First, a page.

Santo Subito Will a Roman Barber Help Secure Sainthood for John Paul II?

An Italian barber who claims he experienced a miracle could become the key figure in the canonization of John Paul II. There are just a few hitches: He's a communist, and he doesn't like the church.

Gianni's razor blade slices through the thick foam on the neck of his customer. "Of course, I told Wojtyla at the time that I'm a communist. He accepted it. Naturally, no one provokes his barber, at least not when he's getting a shave. Am I right, Alberto?" A mumble of assent can be heard through the shaving cream. "Not even a future pope."

Sixty-one-year-old barber Giovanni Vecchio, who goes by Gianni, once gave Karol Wojtyla a shave. It was in 1976 or 1977, and he was working in a barbershop near the Vatican.

Photo Gallery

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Photo Gallery: Pope John Paul II and the Barber

"He didn't know his way around. He had a strong accent. He was a guest worker, just like I used to be." The two men talked, in German and Italian, and it didn't take long for him to figure out that, he, Gianni Vecchio, had had a cardinal under his knife. "Back then, in 1978, when the white smoke rose into the sky after the conclave, I was standing in St. Peter's Square, and I heard this voice, with that accent. I know him, I said to myself."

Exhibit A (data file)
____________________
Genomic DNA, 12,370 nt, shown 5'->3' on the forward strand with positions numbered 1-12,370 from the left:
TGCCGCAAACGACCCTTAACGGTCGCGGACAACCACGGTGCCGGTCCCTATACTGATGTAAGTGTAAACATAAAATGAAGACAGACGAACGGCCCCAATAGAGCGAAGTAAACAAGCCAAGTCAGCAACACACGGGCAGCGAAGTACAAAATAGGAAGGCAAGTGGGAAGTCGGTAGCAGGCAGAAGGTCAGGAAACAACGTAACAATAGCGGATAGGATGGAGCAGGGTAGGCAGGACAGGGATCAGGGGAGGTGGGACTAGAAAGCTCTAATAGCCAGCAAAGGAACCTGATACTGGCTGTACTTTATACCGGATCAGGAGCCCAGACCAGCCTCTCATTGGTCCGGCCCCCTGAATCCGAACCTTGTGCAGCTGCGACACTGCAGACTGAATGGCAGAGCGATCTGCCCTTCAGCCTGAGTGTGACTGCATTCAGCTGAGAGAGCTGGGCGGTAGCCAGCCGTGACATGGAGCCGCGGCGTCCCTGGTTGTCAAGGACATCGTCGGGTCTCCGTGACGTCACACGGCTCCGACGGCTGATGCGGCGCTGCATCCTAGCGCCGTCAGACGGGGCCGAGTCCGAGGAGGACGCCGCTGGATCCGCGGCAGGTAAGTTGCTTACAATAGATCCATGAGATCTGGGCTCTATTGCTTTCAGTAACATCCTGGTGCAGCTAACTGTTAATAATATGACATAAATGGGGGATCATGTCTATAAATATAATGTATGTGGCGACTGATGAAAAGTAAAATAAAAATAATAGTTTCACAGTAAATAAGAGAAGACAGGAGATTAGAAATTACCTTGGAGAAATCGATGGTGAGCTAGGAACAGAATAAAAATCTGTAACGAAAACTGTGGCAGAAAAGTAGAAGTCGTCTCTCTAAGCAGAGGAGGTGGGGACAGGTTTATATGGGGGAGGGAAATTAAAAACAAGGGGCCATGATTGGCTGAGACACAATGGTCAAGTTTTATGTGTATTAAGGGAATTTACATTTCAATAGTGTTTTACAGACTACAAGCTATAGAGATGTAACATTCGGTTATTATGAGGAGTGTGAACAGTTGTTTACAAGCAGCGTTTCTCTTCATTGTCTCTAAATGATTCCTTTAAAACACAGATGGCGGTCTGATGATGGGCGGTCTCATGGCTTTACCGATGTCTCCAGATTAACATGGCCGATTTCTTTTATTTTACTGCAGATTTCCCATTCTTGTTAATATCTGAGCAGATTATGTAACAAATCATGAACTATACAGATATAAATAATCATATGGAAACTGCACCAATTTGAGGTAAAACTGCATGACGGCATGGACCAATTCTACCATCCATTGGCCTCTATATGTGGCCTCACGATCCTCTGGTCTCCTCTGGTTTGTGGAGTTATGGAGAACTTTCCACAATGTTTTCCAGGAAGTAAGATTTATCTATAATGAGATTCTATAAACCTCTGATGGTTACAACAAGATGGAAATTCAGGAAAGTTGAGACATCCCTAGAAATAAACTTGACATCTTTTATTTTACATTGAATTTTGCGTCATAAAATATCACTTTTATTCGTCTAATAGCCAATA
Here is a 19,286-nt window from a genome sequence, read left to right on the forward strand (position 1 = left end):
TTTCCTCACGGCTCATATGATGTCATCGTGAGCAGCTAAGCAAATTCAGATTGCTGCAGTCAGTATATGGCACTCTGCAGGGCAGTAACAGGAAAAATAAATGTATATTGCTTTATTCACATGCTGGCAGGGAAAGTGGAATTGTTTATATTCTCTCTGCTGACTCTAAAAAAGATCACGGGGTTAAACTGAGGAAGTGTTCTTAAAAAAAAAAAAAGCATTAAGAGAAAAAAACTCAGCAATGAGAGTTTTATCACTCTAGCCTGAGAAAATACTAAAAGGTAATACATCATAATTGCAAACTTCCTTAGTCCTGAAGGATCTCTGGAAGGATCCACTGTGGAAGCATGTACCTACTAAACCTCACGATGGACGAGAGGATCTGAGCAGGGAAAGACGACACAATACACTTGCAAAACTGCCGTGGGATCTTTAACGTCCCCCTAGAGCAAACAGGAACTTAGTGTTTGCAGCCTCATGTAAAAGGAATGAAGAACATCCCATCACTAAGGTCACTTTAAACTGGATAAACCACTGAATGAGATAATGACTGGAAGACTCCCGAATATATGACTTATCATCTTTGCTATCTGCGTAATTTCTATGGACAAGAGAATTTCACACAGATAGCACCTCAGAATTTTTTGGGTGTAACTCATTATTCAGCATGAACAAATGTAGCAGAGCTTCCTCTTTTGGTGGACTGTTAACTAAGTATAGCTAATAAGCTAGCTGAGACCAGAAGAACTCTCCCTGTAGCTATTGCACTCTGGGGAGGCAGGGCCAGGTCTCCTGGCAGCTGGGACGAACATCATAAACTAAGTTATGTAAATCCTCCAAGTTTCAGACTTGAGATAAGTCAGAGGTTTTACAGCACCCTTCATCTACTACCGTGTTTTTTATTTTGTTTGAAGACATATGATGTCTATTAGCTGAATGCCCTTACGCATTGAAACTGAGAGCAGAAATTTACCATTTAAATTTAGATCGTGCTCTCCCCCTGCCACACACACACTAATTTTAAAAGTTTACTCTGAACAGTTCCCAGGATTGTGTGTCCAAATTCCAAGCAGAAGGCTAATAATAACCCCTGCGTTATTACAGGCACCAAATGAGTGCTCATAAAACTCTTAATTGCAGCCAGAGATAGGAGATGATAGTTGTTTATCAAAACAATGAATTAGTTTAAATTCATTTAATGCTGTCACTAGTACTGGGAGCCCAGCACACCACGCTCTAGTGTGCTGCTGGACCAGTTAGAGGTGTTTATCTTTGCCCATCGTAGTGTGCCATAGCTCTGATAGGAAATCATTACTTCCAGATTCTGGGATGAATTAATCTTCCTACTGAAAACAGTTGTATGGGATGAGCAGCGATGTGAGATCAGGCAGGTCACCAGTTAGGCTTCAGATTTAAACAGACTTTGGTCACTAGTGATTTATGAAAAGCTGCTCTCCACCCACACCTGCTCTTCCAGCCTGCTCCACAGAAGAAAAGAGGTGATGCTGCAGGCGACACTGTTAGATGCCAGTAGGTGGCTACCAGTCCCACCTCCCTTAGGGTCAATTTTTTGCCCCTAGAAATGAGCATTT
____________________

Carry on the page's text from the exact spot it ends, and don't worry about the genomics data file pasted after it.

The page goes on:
Vecchio, a stout man with a shaved head, looks like a retired wrestler. But he holds his comb and scissors as gracefully as a knife and fork at a gala dinner. His barbershop is little more than a hole in the wall, completely lined with mirrors, on Via Niso, a street flanked by tall, low-income buildings in eastern Rome. A shave costs €5 and a haircut €15. There are special rates for neighbors, a category that seems to apply to almost anyone.

The barber recently became a "miracolato," or a witness to a miracle. This makes him a potential authority on the suitability of a future saint. Before a good Catholic can be beatified or even canonized, a protracted examination procedure is required, which is described in the apostolic constitution known as the "Divinus perfectionis magister."

"Santo subito!" -- "sainthood now!" -- the people who had gathered at night in St. Peter's Square chanted when Pope John Paul II was lying in state inside the basilica. But canonization isn't possible without meticulous examination and the testimony of witnesses. And nothing goes without a miracle, recorded and certified by the relevant Vatican officials.

That's why Gianni Vecchio is so important -- or at least one of the disks in his lower back, the one that is no longer the source of excruciating pain.

Double Entry Bookkeeping

The former pope, who was instrumental in bringing down the Soviet empire, could end up owing his halo to a former guest worker and member of the Italian Communist Party. "Here," he says, offering his proof of party membership: "identification card number 496145, Togliatti section in St. Georgen. Signed by Enrico Berlinguer" -- the legendary party leader.